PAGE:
PICTURED: A SpaceX Falcon 9 rocket carrying the company’s Crew Dragon spacecraft is launched on NASA’s SpaceX Crew-1 mission to the International Space Station. Photo Credit: NASA. CC 2.0.
MERRITT ISLAND, Florida. Sunday November 15th, 2020. After a 9-year absence, and with the help of a SpaceX Falcon 9 rocket, four astronauts embarked on a 27-hour flight to the International Space Station (ISS).
12 minutes was all it took for the Falcon 9, designed and built by Elon Musk’s SpaceX, the commercial space-fairing company that will provide all short-range rockets and capsules to NASA over the next few years, to reach the point at which the Crew-1 Mission in their Dragon capsule detached and soared into space.
“That was one heck of a ride,” mission commander Mike Hopkins said when the Dragon capsule made it into orbit.
Named for the famous Millenium Falcon from the Star Wars films, the Falcon 9 is the first-ever commercially made rocket system to launch American astronauts into orbit.
The Crew-1 Program is a 180-day mission to conduct research and repairs on the ISS, and it’s the first one for which NASA did not require the aid of the Russian-made Soyuz spacecraft. Astronauts Victor Glover and Shannon Walker, along with the Japanese Aerospace Exploration Agency astronaut (JAXA ) Soichi Noguchi, joined commander Hopkins.
A Falcon 9 test in May launched a Dragon capsule to the ISS to confirm safety and efficacy, as Crew-1 is only the first of three expeditions that will take place through the rest of 2020 and 2021, which they hope will pave the way to further trips to the moon, and eventually, to Mars.
Back in the saddle
According to National Geographic, the team of Hopkins, Walker, Glover, and Noguchi represent a number of “firsts” in their 180-day voyage.
Mission Pilot Victor Glover is the first black astronaut to have an extended stay on the ISS, and while many records have already been set by women, who are no strangers to space, Mission Engineer Shannon Walker will be the first one to orbit in a commercial spacecraft.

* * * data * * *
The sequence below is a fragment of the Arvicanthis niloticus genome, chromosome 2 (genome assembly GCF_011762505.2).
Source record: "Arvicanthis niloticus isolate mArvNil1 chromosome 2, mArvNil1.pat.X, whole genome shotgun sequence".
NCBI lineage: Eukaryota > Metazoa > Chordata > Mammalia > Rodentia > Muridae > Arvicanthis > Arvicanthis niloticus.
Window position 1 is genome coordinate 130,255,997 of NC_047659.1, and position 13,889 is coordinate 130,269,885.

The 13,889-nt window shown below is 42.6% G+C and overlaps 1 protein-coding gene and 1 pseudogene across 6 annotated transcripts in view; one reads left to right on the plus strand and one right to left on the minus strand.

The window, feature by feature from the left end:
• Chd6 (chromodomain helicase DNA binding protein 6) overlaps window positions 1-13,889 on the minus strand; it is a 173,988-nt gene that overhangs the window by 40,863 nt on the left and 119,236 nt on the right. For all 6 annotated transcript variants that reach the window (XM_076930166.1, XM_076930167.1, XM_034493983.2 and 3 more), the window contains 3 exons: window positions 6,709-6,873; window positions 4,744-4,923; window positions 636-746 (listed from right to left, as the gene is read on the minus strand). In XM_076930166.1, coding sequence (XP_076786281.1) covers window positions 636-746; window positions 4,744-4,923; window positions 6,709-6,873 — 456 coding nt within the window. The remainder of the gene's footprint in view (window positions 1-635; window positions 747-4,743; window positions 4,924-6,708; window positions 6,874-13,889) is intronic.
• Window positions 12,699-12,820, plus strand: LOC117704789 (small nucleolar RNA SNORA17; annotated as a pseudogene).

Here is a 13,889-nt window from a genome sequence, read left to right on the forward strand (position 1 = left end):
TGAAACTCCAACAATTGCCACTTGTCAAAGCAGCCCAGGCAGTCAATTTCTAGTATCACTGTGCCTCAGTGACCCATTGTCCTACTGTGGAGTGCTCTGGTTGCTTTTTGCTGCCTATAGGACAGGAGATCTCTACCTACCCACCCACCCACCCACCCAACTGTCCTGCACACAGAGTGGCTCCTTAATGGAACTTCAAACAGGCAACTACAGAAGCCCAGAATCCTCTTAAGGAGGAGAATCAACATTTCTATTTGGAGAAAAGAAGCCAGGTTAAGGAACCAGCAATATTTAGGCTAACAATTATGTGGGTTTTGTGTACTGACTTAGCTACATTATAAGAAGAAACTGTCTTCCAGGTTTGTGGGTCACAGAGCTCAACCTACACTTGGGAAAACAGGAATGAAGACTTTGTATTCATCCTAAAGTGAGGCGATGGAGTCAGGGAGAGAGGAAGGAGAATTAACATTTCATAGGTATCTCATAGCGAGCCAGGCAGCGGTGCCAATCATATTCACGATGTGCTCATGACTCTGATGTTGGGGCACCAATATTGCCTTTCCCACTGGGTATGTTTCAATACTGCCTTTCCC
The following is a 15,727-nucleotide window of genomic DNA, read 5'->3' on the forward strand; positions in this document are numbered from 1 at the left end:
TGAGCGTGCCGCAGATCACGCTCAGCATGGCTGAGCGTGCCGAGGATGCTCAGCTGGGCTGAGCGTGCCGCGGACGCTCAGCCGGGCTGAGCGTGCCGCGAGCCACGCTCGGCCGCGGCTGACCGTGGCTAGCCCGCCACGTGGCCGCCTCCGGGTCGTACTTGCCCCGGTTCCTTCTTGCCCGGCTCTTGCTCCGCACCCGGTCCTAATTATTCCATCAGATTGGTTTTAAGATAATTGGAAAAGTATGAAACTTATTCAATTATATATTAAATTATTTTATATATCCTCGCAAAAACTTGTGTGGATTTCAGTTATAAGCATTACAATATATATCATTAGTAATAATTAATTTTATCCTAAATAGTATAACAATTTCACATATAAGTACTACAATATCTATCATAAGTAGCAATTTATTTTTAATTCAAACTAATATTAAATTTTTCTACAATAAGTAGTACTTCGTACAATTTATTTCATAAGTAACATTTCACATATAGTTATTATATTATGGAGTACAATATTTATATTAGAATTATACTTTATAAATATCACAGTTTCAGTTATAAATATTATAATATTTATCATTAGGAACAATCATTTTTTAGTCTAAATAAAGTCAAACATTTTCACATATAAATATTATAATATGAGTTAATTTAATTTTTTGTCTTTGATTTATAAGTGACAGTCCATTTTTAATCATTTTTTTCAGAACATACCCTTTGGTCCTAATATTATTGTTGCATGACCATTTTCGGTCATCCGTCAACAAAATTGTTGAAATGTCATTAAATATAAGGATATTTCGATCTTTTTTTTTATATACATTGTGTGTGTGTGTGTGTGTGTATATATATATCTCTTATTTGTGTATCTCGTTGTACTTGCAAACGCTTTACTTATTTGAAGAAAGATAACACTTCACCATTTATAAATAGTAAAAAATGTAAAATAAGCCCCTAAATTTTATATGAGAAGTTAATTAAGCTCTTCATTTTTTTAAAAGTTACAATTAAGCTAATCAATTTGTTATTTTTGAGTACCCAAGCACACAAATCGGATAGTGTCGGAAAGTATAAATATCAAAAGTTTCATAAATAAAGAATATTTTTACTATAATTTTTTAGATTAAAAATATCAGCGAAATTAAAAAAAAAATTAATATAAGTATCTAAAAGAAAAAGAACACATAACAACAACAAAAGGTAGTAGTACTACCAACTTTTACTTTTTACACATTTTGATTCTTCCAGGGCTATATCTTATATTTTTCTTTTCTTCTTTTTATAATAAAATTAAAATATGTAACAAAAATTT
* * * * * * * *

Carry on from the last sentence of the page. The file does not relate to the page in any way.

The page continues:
“I expect to be the first of many,” Walker told Nat Geo of her flight. “And I look forward to the day that we don’t have to note such events”.
“It is something to be celebrated once we accomplish it,” former-Navy test pilot Glover added. “I am honored to be in this position”.
Noguchi on the other hand has no records in sight, as he is the most experienced astronaut onboard, having already spent 177 days in the ISS, and on both NASA ships and the Soyuz vessels.
They’ll return on May 2021, when the capsule will parachute into the Atlantic Ocean off the coast of Florida at around the same time when the Crew-2 Mission will be setting off the other way.
With SpaceX’s rockets, NASA has a reliable and state of the art system for use in its missions. The Space Launch System, the latest rocket NASA had been working on to avoid relying on the Russian Soyuz, was plagued by time delays and cost overruns that drove the price up to around $800 million per-launch.
With the help of Falcon 9 that can be launched for just $62 million for a new vessel, it may very well be that NASA would like to make up for lost time, and the hodgepodge of research scheduled for the Crew-1 Mission reflects that.
Again according to Nat Geo, the research includes “looking at how astronauts’ brains and hearts respond to the space environment, growing radishes in orbit, testing a space suit with new insulating technologies, and studying how different diets affect astronaut health”.
WATCH – The 10 seconds before liftoff in HD from NASA’s YouTube page below.